Alas, the article goes on to set up the math for us, and these cuts don’t
really amount to much:
The Pentagon’s budget for ,
was $310 billion. For ,
which was approved before the
attacks, it was $317 billion, and in subsequent years, rose to $355 billion,
$368 billion and $416 billion. These figures do not include supplemental
appropriations for war-fighting efforts.
In , the Pentagon estimated it would
need $424 billion for and $445
billion for , not including
supplemental funding. Officials say those figures could both end up
shrinking by $10 billion and that similar cuts could occur in subsequent
So, the Pentagon’s budget goes up by a third in the years since Dubya took
office but starting now… it won’t rise nearly so fast. Well, it’s a start.
The actual numbers for and
were $536 billion and $527
billion, not including war supplementals.
It is hard to avoid the conclusion that the Bush administration is not
torturing prisoners because it is useful but because of its symbolism. It
originally was intended to be a form of what later, in the attack on Iraq,
came to be called “shock and awe.” It was meant as intimidation. We will do
these terrible things to demonstrate that nothing will stop us from
conquering our enemies. We are indifferent to world opinion. We will stop at
In that respect, it is like the attack on Falluja last month, which — destructive as it was — was fundamentally a symbolic operation. Any insurgent
who wanted to escape could do so long before the much-advertised attack
actually began. Its real purpose was exemplary destruction: to deliver a
message to all of Iraq that this is what the United States can do to you if
you continue the resistance.
More evidence that the
movement is being put to shame by its counterparts elsewhere:
Senior British army commanders believe popular opposition to the war in Iraq
has worsened existing problems in recruiting young people for the armed
forces. ¶ “The anti-war movement is exacerbating our recruitment problems,”
one senior source told the The Observer newspaper.
¶ “The effects have been particularly noticeable in Scotland, but are
spreading to the north of England and we’re beginning to see it as well in
the west,” according to the source who was not named.…
[Senior officers] said it has been worsened by an anti-war movement led by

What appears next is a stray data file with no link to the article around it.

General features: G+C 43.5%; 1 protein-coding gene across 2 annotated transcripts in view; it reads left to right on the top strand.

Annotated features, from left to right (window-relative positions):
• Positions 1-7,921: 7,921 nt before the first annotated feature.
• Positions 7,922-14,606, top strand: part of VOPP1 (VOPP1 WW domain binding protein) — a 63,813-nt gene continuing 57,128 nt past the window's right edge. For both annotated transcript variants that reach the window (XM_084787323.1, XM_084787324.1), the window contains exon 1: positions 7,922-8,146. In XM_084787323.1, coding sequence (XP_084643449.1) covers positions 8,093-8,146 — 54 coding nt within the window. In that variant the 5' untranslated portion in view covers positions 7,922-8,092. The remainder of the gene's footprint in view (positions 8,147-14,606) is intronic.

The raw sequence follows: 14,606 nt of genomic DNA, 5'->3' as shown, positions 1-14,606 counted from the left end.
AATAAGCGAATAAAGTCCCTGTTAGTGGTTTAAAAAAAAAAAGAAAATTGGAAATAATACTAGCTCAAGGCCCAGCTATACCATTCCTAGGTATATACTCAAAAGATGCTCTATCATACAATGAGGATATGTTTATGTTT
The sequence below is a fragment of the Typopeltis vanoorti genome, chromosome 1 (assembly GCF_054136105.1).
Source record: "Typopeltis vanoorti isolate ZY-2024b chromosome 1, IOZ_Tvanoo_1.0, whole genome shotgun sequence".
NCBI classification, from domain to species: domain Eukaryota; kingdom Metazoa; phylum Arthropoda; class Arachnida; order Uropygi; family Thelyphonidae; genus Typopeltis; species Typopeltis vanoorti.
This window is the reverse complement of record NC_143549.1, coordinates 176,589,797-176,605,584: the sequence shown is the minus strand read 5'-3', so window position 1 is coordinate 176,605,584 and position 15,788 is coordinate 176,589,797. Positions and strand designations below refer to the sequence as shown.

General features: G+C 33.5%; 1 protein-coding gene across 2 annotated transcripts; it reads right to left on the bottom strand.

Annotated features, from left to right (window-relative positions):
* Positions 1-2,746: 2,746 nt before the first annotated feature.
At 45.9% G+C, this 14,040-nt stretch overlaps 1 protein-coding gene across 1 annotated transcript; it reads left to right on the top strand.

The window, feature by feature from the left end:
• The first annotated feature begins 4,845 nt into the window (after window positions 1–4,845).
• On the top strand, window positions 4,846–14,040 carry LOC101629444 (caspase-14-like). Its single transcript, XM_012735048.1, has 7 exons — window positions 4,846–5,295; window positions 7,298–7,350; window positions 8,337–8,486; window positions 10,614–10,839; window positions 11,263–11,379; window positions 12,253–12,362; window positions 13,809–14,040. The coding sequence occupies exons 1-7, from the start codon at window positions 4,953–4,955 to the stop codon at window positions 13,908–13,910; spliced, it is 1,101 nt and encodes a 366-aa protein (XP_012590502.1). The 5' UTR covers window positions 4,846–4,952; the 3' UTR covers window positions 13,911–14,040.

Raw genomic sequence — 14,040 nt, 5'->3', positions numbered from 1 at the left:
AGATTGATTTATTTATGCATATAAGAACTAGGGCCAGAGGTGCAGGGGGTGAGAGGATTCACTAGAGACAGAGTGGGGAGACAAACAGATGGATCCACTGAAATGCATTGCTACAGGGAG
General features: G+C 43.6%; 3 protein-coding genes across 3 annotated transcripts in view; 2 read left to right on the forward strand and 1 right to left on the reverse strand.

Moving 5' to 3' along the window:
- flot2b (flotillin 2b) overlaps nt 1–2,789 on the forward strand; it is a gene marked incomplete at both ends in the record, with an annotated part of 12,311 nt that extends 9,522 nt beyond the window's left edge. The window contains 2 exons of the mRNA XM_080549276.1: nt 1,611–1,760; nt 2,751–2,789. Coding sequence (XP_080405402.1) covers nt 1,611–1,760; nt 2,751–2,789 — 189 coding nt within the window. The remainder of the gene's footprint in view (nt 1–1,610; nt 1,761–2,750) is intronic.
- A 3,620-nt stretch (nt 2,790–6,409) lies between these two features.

parents who have lost sons in Iraq and supported by celebrities and political
figures, according to The Observer. ¶ Other
sources have reported parents refusing to sign consent forms for junior
soldiers to sign up, the newspaper said. ¶ In some cases, local officials who
have strong anti-war sentiments are also refusing permission for recruitment
officers to put up stands at certain venues, it added.
reporting that it has discovered a memo written by torture apologist John Yoo
that told Dubya he “had the power to deploy military force ‘preemptively’
against any terrorist groups or countries that supported them — regardless of
whether they had any connection to the attacks on the World Trade Towers or
the Pentagon” and “that there are effectively ‘no limits’ on the president’s
authority to wage war.”
Although Newsweek says that…
The existence of the memo, titled “The President’s Constitutional Authority to
Conduct Military Operations against Terrorists and Nations Supporting Them,”
was first reported by Newsweek in
. But its
contents — including the conclusion that Bush could order attacks against
countries unrelated to the
attacks — were not publicly available until late this week when, with no notice
to the public or the news media,
the memo was posted on
an obscure portion of
the Web site of the Justice Department’s
Office of Legal Counsel.
…faithful Picket Line readers may remember that
I linked to essentially the same content (with the same title) in a Harvard Journal of Law & Public Policy paper coauthored by Yoo.